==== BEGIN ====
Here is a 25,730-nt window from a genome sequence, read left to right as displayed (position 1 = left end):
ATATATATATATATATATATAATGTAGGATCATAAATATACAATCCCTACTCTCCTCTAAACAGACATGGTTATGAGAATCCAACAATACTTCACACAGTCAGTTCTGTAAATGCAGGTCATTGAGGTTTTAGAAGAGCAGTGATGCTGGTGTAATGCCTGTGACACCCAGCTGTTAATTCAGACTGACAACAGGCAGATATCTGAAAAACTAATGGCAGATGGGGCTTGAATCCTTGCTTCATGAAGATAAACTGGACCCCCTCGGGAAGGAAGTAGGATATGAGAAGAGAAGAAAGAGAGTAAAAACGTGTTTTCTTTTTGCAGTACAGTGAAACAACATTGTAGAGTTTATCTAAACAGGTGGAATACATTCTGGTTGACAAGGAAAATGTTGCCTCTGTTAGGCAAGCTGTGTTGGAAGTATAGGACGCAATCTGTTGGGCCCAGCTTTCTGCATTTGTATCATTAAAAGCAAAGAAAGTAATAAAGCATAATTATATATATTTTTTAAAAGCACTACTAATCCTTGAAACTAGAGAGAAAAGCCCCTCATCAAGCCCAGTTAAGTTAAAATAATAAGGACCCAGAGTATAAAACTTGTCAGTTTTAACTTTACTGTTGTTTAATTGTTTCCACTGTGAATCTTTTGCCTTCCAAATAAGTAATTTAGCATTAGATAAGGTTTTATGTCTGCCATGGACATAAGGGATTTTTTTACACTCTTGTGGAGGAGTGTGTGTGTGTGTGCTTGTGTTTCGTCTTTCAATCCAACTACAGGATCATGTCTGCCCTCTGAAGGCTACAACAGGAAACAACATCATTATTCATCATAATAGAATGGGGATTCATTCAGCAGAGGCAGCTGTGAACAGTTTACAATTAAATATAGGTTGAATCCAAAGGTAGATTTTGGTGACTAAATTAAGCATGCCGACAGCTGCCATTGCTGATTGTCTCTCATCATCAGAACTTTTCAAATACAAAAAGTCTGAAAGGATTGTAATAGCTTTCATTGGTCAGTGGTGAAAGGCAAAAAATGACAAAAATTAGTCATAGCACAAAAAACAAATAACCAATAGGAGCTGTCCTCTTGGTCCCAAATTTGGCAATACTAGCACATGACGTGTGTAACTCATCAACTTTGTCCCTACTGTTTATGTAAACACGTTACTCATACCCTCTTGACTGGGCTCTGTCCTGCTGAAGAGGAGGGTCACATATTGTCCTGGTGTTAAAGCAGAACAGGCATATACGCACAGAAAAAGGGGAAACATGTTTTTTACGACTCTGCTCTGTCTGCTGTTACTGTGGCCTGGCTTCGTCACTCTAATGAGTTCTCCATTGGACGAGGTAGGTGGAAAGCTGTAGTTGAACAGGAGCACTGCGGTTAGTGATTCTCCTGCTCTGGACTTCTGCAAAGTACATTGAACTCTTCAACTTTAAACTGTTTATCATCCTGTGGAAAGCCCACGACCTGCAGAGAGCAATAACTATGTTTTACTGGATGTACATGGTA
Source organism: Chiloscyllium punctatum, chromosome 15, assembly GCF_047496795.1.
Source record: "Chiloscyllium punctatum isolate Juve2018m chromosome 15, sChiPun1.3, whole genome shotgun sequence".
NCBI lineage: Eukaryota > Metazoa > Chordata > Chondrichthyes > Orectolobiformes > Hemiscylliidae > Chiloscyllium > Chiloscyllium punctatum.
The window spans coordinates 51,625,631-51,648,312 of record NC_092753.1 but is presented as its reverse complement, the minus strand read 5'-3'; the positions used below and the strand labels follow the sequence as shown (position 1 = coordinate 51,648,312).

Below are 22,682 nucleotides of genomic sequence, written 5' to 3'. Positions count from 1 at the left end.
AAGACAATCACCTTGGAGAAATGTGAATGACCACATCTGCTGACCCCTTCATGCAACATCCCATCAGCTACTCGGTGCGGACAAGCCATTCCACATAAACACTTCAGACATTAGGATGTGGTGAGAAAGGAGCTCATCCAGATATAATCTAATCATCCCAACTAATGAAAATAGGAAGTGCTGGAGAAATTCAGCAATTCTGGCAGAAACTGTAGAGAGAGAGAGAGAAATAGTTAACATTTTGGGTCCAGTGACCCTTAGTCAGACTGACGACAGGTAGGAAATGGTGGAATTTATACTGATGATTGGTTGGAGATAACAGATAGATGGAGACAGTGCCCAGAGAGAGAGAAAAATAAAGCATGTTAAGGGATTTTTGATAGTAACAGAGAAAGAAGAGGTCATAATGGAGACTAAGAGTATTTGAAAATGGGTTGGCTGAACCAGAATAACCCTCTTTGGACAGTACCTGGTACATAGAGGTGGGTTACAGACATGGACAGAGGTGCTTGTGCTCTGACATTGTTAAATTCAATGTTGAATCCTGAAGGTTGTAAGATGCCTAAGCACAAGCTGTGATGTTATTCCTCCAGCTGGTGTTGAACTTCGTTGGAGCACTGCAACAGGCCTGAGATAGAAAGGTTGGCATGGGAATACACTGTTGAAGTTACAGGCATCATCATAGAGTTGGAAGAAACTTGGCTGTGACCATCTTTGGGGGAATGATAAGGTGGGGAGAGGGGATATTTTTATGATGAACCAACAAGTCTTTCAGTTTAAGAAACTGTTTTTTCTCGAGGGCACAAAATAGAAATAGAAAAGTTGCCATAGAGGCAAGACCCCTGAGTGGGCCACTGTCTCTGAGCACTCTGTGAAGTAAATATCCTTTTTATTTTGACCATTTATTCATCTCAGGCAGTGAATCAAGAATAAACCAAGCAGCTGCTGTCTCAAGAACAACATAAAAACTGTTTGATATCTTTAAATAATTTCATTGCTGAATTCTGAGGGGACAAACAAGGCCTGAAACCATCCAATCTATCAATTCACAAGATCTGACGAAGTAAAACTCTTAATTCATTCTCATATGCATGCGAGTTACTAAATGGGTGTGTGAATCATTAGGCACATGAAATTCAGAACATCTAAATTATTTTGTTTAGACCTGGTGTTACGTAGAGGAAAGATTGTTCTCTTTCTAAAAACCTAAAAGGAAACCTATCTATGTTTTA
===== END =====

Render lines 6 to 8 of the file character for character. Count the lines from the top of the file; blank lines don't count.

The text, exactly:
The window spans coordinates 51,625,631-51,648,312 of record NC_092753.1 but is presented as its reverse complement, the minus strand read 5'-3'; the positions used below and the strand labels follow the sequence as shown (position 1 = coordinate 51,648,312).

Below are 22,682 nucleotides of genomic sequence, written 5' to 3'. Positions count from 1 at the left end.
AAGACAATCACCTTGGAGAAATGTGAATGACCACATCTGCTGACCCCTTCATGCAACATCCCATCAGCTACTCGGTGCGGACAAGCCATTCCACATAAACACTTCAGACATTAGGATGTGGTGAGAAAGGAGCTCATCCAGATATAATCTAATCATCCCAACTAATGAAAATAGGAAGTGCTGGAGAAATTCAGCAATTCTGGCAGAAACTGTAGAGAGAGAGAGAGAAATAGTTAACATTTTGGGTCCAGTGACCCTTAGTCAGACTGACGACAGGTAGGAAATGGTGGAATTTATACTGATGATTGGTTGGAGATAACAGATAGATGGAGACAGTGCCCAGAGAGAGAGAAAAATAAAGCATGTTAAGGGATTTTTGATAGTAACAGAGAAAGAAGAGGTCATAATGGAGACTAAGAGTATTTGAAAATGGGTTGGCTGAACCAGAATAACCCTCTTTGGACAGTACCTGGTACATAGAGGTGGGTTACAGACATGGACAGAGGTGCTTGTGCTCTGACATTGTTAAATTCAATGTTGAATCCTGAAGGTTGTAAGATGCCTAAGCACAAGCTGTGATGTTATTCCTCCAGCTGGTGTTGAACTTCGTTGGAGCACTGCAACAGGCCTGAGATAGAAAGGTTGGCATGGGAATACACTGTTGAAGTTACAGGCATCATCATAGAGTTGGAAGAAACTTGGCTGTGACCATCTTTGGGGGAATGATAAGGTGGGGAGAGGGGATATTTTTATGATGAACCAACAAGTCTTTCAGTTTAAGAAACTGTTTTTTCTCGAGGGCACAAAATAGAAATAGAAAAGTTGCCATAGAGGCAAGACCCCTGAGTGGGCCACTGTCTCTGAGCACTCTGTGAAGTAAATATCCTTTTTATTTTGACCATTTATTCATCTCAGGCAGTGAATCAAGAATAAACCAAGCAGCTGCTGTCTCAAGAACAACATAAAAACTGTTTGATATCTTTAAATAATTTCATTGCTGAATTCTGAGGGGACAAACAAGGCCTGAAACCATCCAATCTATCAATTCACAAGATCTGACGAAGTAAAACTCTTAATTCATTCTCATATGCATGCGAGTTACTAAATGGGTGTGTGAATCATTAGGCACATGAAATTCAGAACATCTAAATTATTTTGTTTAGACCTGGTGTTACGTAGAGGAAAGATTGTTCTCTTTCTAAAAACCTAAAAGGAAACCTATCTATGTTTTA